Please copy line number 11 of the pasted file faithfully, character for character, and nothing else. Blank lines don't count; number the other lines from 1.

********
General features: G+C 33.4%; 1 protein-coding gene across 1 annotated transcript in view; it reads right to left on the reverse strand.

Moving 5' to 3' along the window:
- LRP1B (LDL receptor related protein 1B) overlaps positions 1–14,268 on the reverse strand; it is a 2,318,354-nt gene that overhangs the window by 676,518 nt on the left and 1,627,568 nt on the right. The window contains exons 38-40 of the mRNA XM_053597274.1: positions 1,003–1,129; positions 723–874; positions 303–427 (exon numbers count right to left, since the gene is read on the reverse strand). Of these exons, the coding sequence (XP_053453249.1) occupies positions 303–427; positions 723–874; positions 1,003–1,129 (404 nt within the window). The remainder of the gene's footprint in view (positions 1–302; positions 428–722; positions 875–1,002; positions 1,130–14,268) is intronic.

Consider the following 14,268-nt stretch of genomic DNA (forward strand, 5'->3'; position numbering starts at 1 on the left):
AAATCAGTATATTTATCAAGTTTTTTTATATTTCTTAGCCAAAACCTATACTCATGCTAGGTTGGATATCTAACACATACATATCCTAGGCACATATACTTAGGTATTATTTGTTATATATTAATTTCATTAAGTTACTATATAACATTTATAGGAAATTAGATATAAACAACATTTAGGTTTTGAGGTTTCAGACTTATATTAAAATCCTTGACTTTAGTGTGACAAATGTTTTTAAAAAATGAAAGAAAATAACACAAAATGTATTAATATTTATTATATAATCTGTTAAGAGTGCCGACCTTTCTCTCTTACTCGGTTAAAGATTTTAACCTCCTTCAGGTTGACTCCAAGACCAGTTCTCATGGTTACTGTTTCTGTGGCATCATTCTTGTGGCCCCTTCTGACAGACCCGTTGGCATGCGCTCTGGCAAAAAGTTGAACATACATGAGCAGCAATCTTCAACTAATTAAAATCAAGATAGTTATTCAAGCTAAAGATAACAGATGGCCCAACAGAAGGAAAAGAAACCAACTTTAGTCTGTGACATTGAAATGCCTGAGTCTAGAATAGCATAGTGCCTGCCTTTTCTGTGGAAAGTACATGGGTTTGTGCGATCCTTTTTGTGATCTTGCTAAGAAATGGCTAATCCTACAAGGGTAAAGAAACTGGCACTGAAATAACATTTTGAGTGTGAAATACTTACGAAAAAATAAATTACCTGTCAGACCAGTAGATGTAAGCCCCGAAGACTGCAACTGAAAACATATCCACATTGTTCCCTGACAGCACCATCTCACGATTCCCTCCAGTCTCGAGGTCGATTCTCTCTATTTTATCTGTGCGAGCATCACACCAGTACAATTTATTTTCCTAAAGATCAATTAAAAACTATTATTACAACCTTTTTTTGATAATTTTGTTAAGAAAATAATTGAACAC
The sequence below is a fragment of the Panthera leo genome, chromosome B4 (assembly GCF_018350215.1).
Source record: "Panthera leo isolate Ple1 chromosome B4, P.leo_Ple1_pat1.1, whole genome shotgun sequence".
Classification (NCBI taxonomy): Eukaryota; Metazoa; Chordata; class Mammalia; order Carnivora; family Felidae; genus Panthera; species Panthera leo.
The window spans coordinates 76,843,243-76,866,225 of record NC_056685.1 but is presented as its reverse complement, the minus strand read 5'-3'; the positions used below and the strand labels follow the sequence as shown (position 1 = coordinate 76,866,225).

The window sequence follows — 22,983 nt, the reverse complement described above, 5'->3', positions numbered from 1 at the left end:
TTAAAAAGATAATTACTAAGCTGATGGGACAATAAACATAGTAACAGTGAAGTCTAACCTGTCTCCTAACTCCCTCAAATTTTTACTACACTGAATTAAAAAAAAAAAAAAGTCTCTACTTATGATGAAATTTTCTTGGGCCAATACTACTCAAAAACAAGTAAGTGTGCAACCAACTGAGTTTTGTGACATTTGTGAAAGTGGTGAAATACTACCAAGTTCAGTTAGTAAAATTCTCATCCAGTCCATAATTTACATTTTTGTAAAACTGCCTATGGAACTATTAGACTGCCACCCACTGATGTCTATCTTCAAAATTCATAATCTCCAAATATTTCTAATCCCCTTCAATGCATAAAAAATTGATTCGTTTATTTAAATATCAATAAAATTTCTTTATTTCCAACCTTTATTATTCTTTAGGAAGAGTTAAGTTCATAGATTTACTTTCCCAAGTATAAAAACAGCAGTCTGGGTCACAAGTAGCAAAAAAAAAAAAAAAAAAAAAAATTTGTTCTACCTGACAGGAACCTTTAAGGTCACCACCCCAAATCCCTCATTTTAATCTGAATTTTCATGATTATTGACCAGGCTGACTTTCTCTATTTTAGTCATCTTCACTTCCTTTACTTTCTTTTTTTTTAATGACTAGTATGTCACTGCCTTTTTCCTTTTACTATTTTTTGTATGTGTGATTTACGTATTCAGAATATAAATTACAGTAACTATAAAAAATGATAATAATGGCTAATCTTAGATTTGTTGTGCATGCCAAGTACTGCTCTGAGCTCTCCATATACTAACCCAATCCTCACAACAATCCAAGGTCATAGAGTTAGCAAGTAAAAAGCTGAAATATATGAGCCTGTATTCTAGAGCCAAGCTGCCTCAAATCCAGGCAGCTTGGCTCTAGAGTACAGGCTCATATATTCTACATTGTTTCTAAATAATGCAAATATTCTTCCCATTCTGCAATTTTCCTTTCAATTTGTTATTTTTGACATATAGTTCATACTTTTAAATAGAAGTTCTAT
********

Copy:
TTAAAAAGATAATTACTAAGCTGATGGGACAATAAACATAGTAACAGTGAAGTCTAACCTGTCTCCTAACTCCCTCAAATTTTTACTACACTGAATTAAAAAAAAAAAAAAGTCTCTACTTATGATGAAATTTTCTTGGGCCAATACTACTCAAAAACAAGTAAGTGTGCAACCAACTGAGTTTTGTGACATTTGTGAAAGTGGTGAAATACTACCAAGTTCAGTTAGTAAAATTCTCATCCAGTCCATAATTTACATTTTTGTAAAACTGCCTATGGAACTATTAGACTGCCACCCACTGATGTCTATCTTCAAAATTCATAATCTCCAAATATTTCTAATCCCCTTCAATGCATAAAAAATTGATTCGTTTATTTAAATATCAATAAAATTTCTTTATTTCCAACCTTTATTATTCTTTAGGAAGAGTTAAGTTCATAGATTTACTTTCCCAAGTATAAAAACAGCAGTCTGGGTCACAAGTAGCAAAAAAAAAAAAAAAAAAAAAAATTTGTTCTACCTGACAGGAACCTTTAAGGTCACCACCCCAAATCCCTCATTTTAATCTGAATTTTCATGATTATTGACCAGGCTGACTTTCTCTATTTTAGTCATCTTCACTTCCTTTACTTTCTTTTTTTTTAATGACTAGTATGTCACTGCCTTTTTCCTTTTACTATTTTTTGTATGTGTGATTTACGTATTCAGAATATAAATTACAGTAACTATAAAAAATGATAATAATGGCTAATCTTAGATTTGTTGTGCATGCCAAGTACTGCTCTGAGCTCTCCATATACTAACCCAATCCTCACAACAATCCAAGGTCATAGAGTTAGCAAGTAAAAAGCTGAAATATATGAGCCTGTATTCTAGAGCCAAGCTGCCTCAAATCCAGGCAGCTTGGCTCTAGAGTACAGGCTCATATATTCTACATTGTTTCTAAATAATGCAAATATTCTTCCCATTCTGCAATTTTCCTTTCAATTTGTTATTTTTGACATATAGTTCATACTTTTAAATAGAAGTTCTAT